SOME LUCK

Jane Smiley

National Book Award Nominee

A Best Book of the Year: The Washington Post, NPR, USA Today, San Francisco Chronicle, Financial Times, The Seattle Times, St. Louis Post-Dispatch, BookPage

1920, Denby, Iowa: Rosanna and Walter Langdon have just welcomed their firstborn son, Frank, into their family farm. He will be the oldest of five. Each chapter in this extraordinary novel covers a single year, encompassing the sweep of history as the Langdons abide by time-honored values and pass them on to their children. With the country on the cusp of enormous social and economic change through the early 1950s,

more …

National Book Award Nominee

A Best Book of the Year: The Washington Post, NPR, USA Today, San Francisco Chronicle, Financial Times, The Seattle Times, St. Louis Post-Dispatch, BookPage

1920, Denby, Iowa: Rosanna and Walter Langdon have just welcomed their firstborn son, Frank, into their family farm. He will be the oldest of five. Each chapter in this extraordinary novel covers a single year, encompassing the sweep of history as the Langdons abide by time-honored values and pass them on to their children. With the country on the cusp of enormous social and economic change through the early 1950s, we watch as the personal and the historical merge seamlessly: one moment electricity is just beginning to power the farm, and the next a son is volunteering to fight the Nazis. Later still, a girl we’d seen growing up now has a little girl of her own.

The first volume of an epic trilogy from a beloved writer at the height of her powers, Some Luck starts us on a literary adventure through cycles of birth and death, passion and betrayal that will span a century in America.

less …
  • Anchor
  • Paperback
  • July 2015
  • 416 Pages
  • 9780307744807

Buy the Book

$15.95

indies Bookstore indies Bookstore

About Jane Smiley

Jane Smiley is the author of numerous novels,

including A Thousand Acres, which was awarded the Pulitzer Prize, as

well as five works of nonfiction and a series of books for young adults. In

2001 she was inducted into the American Academy of Arts and Letters,

and in 2006 she received the PEN USA Lifetime Achievement Award for

Literature. She lives in northern California.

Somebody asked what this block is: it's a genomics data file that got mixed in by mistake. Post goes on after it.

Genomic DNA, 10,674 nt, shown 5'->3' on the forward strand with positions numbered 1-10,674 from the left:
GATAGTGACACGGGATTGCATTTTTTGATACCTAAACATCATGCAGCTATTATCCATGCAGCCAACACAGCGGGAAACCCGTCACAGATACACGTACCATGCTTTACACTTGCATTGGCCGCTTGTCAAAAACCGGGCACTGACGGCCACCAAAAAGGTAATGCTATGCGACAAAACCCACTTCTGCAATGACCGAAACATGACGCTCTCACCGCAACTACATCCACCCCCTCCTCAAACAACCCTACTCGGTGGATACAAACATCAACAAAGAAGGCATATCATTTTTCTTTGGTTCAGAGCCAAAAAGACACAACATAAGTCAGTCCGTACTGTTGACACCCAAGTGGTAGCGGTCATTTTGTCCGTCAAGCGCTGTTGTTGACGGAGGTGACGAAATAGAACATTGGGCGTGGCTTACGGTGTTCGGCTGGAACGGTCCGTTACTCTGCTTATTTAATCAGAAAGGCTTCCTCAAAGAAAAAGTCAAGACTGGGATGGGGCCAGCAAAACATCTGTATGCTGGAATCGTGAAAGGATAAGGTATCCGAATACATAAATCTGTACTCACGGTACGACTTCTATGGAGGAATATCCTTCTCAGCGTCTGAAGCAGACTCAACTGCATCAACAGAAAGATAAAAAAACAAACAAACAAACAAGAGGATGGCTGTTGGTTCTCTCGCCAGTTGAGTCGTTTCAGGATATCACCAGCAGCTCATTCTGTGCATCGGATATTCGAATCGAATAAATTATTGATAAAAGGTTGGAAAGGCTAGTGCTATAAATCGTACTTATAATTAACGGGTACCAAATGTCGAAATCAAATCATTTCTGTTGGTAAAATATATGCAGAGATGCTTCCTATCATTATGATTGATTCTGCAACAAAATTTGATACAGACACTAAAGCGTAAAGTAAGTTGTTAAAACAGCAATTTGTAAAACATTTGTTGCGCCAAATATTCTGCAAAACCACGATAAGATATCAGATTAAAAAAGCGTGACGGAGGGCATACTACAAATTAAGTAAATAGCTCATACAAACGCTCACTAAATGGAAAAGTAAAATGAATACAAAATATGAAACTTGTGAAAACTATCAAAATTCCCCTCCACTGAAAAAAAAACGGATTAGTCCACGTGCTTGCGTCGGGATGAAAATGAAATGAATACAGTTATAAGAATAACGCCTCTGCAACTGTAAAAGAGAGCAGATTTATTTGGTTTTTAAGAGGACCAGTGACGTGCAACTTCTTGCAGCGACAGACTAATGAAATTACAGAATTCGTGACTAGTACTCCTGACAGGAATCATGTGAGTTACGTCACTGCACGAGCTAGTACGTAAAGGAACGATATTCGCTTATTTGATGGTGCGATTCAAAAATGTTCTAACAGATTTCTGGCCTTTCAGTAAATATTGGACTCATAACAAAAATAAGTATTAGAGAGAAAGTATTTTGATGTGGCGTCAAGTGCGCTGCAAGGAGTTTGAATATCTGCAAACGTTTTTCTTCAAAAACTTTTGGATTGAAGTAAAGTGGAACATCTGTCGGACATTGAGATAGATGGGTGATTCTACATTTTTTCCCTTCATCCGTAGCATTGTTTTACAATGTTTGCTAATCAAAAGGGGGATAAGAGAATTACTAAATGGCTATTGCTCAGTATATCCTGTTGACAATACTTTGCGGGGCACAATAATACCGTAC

Praise

“[Smiley] seemingly writes the way her idol Dickens did—as easily as if it

were breathing.”—The New York Times

Discussion Questions

What do you think the title means? Whose luck does it

refer to? Is it only good or bad luck, or does the word

“luck” shift in connotation as the novel goes forward?

Each chapter in the novel takes place over the course of

one year. How does Smiley use this structure to propel her story?

How does Mary Elizabeth’s death affect Rosanna? How does it change

her relationship with the children who follow?

Throughout the story, Frank is described as persistent, if not outright

stubborn. How does this quality help him in his life? Does it hinder him?

Over the course of the three decades Some Luck spans, various

characters embrace or resist new technology—Walter and the tractor,

Rosanna and electricity, Joey’s farming techniques, Frank’s study of

German warfare. How does Smiley use their reactions to deepen our

understanding of these characters and to show the passage of time?

What does Walter think and feel during the scene at the well? What

do his decisions at that moment say about his own personality and the

circumstances of the times? Why doesn’t he tell Rosanna about it until

many years later?

What role do faith and religion play in the early parts of the novel?

What about for the subsequent generation? Would you say that

religion is related to the theme of luck?

How do the generations of men engage differently in the wars of their times?

What does their involvement show about their respective personalities,

the nature of war, and America’s evolving role in world conflict?

How does parenting change from one generation to the next? Compare

Lillian and Andy to Rosanna, and Arthur and Frank to Walter. And

what about the roles of the sexes?

By the end of Some Luck, Henry is just becoming an adult and Claire

is still a child. What do you think might be ahead for them in the next

book(s) of this trilogy?

Did your knowledge that Some Luck is the first of a trilogy affect

your reading of the novel? In what ways is the conclusion of the book

definitive, full circle, and in what ways does it leave things open-ended?